Forming a business entity, whether a limited liability company or a corporation, is the first step to properly protecting your personal assets from business creditors. But simply filing the proper paperwork with the Secretary of State to form your business doesn’t automatically result in absolute protection of your personal bank accounts, automobiles, homes, etc.
If you fail to take certain specific protective steps, you may find a business creditor attempting to “pierce the corporate veil.” In reality, this legal theory is not as eloquent as it sounds—in short, a business creditor may have the ability to step around your corporate entity and file suit against you in your personal capacity, putting all of your personal assets at risk. The Charlotte civil litigation attorneys at Weaver, Bennett & Bland put together a list of common practices you should follow to prevent business creditors from “piercing your corporate veil.”
Don’t “Comingle” Funds
I’m sure you’ve met a business owner over the years who “lives out of his company.” This business owner uses his business bank account to pay his mortgage, his car payment, his kids’ college tuition, and other personal expenses. This is the quickest way to give your business creditors the ability to reach into your wallet.
Every business owner should maintain very separate business and personal bank accounts. If your business earns income, that income should go directly into your business bank account. If you have personal expenses, your business should never pay your personal, non-business related expenses. If you want to pay yourself or make a distribution from your company, feel free to do so—but spending money out of your business bank account for purely personal expenses will land you in hot legal water if you’re ever sued.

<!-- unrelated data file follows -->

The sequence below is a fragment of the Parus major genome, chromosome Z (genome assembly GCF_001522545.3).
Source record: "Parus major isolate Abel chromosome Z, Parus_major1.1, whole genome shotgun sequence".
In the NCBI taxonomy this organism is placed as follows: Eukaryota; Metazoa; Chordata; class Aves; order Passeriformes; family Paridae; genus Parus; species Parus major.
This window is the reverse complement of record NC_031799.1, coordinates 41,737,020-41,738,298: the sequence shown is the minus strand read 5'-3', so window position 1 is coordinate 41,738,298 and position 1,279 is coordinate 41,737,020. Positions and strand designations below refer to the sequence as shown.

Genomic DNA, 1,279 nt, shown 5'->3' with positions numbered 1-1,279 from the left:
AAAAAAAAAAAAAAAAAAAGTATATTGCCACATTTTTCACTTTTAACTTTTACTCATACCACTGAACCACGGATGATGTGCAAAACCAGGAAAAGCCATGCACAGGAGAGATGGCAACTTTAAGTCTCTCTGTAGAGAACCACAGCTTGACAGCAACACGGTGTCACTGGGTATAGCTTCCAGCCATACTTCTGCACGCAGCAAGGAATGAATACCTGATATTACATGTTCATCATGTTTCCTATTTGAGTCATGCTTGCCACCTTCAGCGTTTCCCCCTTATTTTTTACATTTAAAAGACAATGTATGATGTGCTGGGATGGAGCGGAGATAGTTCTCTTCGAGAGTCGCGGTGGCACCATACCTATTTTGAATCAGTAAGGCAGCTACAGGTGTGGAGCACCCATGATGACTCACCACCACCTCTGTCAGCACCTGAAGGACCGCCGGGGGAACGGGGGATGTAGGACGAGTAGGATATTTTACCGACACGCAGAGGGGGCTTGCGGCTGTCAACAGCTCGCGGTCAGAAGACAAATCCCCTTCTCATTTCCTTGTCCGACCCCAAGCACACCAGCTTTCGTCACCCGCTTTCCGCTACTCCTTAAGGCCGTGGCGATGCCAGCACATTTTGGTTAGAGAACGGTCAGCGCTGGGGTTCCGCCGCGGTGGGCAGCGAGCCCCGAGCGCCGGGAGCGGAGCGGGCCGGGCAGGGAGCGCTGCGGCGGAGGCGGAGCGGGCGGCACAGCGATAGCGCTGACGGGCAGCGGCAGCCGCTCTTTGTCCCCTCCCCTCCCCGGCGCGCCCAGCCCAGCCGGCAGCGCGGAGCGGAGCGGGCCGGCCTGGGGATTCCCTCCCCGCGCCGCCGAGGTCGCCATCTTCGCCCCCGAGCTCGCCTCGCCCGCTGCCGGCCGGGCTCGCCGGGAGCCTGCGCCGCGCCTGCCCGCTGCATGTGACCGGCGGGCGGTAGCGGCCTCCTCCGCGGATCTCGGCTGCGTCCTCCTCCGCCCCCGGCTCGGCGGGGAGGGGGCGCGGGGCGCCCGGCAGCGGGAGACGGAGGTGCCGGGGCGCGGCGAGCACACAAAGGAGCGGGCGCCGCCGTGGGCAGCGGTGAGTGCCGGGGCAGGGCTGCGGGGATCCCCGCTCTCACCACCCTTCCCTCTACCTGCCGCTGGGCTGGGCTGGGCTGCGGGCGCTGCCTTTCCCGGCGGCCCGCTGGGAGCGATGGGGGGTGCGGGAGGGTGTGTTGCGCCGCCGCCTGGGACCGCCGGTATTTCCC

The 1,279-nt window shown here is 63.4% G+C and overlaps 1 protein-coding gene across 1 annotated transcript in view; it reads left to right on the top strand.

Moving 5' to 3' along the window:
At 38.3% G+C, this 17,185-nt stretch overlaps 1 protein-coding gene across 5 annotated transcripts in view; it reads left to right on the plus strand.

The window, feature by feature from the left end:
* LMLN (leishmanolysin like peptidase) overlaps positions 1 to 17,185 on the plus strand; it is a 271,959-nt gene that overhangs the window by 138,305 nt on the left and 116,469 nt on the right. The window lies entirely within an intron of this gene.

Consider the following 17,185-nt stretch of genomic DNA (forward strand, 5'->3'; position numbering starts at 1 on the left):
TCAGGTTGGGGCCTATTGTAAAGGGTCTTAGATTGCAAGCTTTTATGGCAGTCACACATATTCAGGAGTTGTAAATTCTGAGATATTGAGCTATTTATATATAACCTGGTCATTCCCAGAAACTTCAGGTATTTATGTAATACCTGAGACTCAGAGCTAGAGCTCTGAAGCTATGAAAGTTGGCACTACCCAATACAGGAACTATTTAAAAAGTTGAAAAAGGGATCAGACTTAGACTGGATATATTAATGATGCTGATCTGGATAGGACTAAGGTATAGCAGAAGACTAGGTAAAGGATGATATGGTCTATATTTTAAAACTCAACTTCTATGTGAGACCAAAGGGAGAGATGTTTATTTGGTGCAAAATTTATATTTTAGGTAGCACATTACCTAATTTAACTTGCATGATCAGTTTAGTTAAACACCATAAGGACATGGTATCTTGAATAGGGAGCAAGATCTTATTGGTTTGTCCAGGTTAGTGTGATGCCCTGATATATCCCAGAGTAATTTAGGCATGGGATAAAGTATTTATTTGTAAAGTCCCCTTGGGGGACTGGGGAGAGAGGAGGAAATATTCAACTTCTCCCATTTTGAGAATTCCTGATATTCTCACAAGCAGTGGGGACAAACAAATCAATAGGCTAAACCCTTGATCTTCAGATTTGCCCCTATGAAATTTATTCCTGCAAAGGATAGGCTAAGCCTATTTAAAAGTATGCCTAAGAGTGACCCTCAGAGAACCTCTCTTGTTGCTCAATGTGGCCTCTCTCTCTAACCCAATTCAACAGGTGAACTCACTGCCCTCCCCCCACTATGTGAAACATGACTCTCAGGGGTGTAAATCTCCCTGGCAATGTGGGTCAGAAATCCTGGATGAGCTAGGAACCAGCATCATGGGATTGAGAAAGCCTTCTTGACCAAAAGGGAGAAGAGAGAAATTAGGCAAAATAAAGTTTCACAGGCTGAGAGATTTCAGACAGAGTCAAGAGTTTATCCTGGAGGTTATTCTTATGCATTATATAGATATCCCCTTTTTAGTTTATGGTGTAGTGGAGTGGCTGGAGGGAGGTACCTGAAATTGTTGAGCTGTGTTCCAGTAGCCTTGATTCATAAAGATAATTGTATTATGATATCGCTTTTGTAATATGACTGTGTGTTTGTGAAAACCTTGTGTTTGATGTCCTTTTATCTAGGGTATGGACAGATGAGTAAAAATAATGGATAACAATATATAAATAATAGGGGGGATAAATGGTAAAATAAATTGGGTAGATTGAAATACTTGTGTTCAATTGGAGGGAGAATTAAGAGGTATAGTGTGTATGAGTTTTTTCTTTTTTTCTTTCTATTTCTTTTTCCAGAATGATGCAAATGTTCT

Follow the Required Corporate Formalities
Just like automobiles, business entities require “annual maintenance.” If you own a corporation, it’s necessary for you to keep annual meeting minutes, appoint a board of directors and officers, and keep track of various other corporate documents and operational records. If you fail to keep up with these requirements, you effectively hand creditors a powerful argument that the corporate veil should be pierced. If you’re not following the required documentation policies for your business entity, you’ll hear from business creditors that you should not be treated as a business at all.
Even limited liability companies—despite the fact that they don’t have the same onerous documentation requirements as a corporation—require a bit of annual maintenance. Renewing your registration with the Secretary of State each and every year will ensure you’re properly protected.
Although there are several other items to consider in preventing the piercing of a corporate veil, it’s always a great idea to purchase liability insurance. If a business accuses you of wrongdoing—whether it’s negligence, breach of contract, or any other sort of claim—then your insurance carrier is a great option and resource to reach out to.
In speaking with your insurance provider, discuss both business general liability insurance and insurance that covers you for any personal liability stemming from claims against your business. This type of insurance will ensure you’re fully protected from any legal bumps in the road that you may not foresee.
Matthew Villmer is a civil litigation, consumer protection, and business law attorney at Weaver, Bennett & Bland, P.A. Contact Matthew at Weaver, Bennett & Bland, P.A. at (704) 844-1400. The information contained in this article is general in nature and not to be taken as legal advice nor to establish an attorney-client relationship between the reader and Matthew Villmer or the law firm of Weaver, Bennett & Bland, P.A.
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